No. Apparently "country" stems from "contra" as in "the land "opposite of ..." and refers slightly more to the land/territory while "state" stems form "status". So "state" is technically more a relation to the political entity governing a country, while country may refer more to the geographic territory. That being said they are usually used interchangeably as the state is tied to the territory and speaking of the interests and relations of a territory always refers to the political entity.
Though as you have or undoubtedly will realize there is no undisputed definition of what constitutes a state which has probably largely to do with the fact that this has certain ramifications with respect to the relation to other such entities.
Usually the problem is that each plot of land on earth has a flag sticking in it, meaning some entity lays claim to it, so that the creation of new states/countries can only happen through secession or revolution. Which then prompts the question as to whether the resulting structures from that are "legit" or not. Like does the sovereign state from which the new country seceded have the right to uphold the sovereignty within its borders. Like is it still their territory and is rebellion just treated as a criminal act or is the rebellion recognized as a de facto state that itself has the right to assert its sovereignty and should be supported in that goal. And there's a whole theory of states being states through being recognized by other states, though that entails the question what made these other states legitimate to begin with.
Or the other hand, is a permanence in territory and population entail that a state after a revolution tied to contracts agreed to before a revolution? So is it still the same state or a different state with many similar features?
Or yet another definition, can there be a country without a state? So if you put the focus on the "a 'state' is a polity that maintains a monopoly on the legitimate use of violence" or on it being centralized or whatnot, could there be collectives without a political entity representing them or that organize decentralized and thus "without a state" or is the state just the organization of people regardless of how that organization looks like?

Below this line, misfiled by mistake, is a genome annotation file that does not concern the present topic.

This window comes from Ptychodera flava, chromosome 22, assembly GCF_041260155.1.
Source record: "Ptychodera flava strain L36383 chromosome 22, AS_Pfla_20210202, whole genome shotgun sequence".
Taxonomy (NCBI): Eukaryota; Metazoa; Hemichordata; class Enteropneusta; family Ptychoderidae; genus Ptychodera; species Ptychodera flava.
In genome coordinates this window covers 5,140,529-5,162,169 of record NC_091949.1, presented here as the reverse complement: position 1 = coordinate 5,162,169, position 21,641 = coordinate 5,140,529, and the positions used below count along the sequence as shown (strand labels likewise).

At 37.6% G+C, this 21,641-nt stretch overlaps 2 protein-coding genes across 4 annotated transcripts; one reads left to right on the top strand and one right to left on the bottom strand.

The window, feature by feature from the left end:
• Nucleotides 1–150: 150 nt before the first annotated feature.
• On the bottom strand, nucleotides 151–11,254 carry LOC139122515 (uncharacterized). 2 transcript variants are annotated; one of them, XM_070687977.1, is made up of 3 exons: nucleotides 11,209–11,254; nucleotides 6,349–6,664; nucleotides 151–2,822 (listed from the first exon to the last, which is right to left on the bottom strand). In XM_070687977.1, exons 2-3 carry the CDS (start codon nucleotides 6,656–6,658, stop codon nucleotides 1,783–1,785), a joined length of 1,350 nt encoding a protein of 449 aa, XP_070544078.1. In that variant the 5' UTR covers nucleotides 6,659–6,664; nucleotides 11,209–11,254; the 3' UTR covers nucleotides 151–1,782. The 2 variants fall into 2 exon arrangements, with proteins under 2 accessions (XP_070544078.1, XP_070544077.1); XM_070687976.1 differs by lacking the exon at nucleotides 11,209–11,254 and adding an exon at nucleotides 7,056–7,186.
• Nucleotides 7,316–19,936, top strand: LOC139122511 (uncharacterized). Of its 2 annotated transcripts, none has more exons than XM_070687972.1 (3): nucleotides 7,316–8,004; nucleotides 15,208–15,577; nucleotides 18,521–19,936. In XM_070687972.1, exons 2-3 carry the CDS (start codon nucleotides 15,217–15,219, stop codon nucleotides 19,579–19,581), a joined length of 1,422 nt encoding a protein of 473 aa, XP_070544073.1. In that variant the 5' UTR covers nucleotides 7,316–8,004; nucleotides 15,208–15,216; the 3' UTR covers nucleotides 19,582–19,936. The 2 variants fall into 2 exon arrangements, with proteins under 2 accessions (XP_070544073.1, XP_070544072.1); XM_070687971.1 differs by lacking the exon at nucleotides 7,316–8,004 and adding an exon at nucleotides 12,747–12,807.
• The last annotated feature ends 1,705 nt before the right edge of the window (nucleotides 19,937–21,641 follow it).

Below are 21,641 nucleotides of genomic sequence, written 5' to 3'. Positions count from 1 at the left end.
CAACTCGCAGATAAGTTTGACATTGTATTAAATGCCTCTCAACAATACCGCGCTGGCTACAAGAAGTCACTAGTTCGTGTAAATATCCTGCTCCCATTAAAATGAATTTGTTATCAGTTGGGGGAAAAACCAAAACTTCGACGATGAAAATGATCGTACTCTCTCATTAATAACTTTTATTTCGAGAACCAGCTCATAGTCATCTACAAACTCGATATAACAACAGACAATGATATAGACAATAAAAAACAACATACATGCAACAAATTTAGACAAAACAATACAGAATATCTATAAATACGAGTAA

So what is and isn't a state is a complex matter without a clear definition that settles that all, but no, it is usually not implied that there is a lack of sovereignty by calling it a state. It's the opposite of that.
By calling it a state you emphasize some sovereignty as "country" or rather a sub-country. So the difference is that a unitary state is one country and one central government for that country, so one state, while a federation is a whole bunch of countries with their own local governments and legislation forming a super-group that acts as one entity when interacting with other countries, yet where internally the constituents retain some sovereignty. And that relation can be tighter or loser, can be bottom up or top down. Or things like the EU or UN where the members are fully sovereign countries and where the Union, though technically binding to its members is not acting as a state or country of its own.
Also with respect to the USSR, that naming was likely just an attempt at positive branding. Like the initial idea of socialism as worker self-management and bottom-up organization. And also "soviet" just meant "council" and apparently used to refer to direct democratic workers' councils who organized the revolution. With the idea of a "soviet republic" not being too dissimilar to something like democratic federalism. So the "Union of Soviet Socialist Republics" implied lots of independent workers' movements rising up and joining forces to a powerful superstate, while retaining a bottom-up organization.
So calling subdivisions in the USSR "states" and referring to the country as a Union, rather than a country or empire, was probably meant to emphasize an independence and a mutual nature that likely wasn't there in the praxis.
So technically "states" does not imply a subdivision of a country unless you speak of a union or federation; on its own it rather refers to the independence of a domain. Though ultimately it depends on context and intention of the speaker and in different languages the connotations might vary.
For example, Germany and the U.S. are both federal states, but when people in the U.S. speak about the "federal level" they mean that something is centralized and decided on the level of the federation while when in Germany the "federal principle" is emphasized it's usually the opposite, meaning more privileges and responsibilities are given the the different states rather than the central government. So yeah likely no, but as always it depends.